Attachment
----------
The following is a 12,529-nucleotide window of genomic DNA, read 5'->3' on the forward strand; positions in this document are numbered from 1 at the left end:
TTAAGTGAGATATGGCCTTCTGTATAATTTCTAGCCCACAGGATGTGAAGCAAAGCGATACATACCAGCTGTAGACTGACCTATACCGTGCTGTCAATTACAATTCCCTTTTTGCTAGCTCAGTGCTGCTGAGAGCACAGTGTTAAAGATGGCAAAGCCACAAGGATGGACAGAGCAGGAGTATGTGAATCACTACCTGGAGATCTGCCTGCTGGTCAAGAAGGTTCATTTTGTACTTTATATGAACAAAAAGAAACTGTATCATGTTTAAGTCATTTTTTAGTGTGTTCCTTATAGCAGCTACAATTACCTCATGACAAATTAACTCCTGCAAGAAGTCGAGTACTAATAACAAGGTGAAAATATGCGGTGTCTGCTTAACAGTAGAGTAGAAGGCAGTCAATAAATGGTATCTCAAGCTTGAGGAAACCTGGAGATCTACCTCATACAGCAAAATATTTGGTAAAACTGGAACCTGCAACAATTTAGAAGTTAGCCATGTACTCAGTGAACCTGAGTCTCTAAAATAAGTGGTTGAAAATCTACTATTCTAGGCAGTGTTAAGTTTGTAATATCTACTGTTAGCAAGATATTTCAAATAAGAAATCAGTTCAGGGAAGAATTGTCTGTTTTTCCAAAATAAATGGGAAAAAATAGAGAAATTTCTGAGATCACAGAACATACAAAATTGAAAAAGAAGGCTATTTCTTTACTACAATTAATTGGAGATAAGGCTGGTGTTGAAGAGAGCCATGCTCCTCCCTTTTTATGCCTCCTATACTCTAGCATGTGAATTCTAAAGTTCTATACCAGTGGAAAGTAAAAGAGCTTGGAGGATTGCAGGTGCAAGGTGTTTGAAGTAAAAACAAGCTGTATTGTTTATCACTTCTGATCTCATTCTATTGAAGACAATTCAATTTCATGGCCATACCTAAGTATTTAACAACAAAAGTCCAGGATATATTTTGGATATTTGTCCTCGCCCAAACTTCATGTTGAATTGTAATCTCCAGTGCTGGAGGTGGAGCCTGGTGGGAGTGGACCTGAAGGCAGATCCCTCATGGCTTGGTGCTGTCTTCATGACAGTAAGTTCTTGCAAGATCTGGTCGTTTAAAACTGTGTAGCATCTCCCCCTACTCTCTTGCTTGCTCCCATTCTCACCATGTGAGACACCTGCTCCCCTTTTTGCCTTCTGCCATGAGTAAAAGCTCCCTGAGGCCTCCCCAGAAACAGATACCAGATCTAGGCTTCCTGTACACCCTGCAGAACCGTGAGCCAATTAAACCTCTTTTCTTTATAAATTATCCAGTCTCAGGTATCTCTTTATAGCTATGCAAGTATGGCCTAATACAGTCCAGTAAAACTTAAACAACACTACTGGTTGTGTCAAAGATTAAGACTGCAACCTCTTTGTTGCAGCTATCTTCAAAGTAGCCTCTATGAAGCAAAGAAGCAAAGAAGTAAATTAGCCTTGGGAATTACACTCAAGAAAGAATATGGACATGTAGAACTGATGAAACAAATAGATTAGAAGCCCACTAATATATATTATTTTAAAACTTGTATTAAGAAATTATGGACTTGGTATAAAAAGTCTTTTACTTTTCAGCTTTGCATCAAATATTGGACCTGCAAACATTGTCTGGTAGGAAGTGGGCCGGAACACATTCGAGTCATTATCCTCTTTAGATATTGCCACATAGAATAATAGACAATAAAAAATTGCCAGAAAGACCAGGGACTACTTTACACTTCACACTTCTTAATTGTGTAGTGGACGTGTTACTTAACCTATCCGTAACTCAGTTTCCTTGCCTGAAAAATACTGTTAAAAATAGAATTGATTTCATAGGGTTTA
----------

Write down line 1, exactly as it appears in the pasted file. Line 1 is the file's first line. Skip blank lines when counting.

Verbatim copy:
The following is a 12,529-nucleotide window of genomic DNA, read 5'->3' on the forward strand; positions in this document are numbered from 1 at the left end: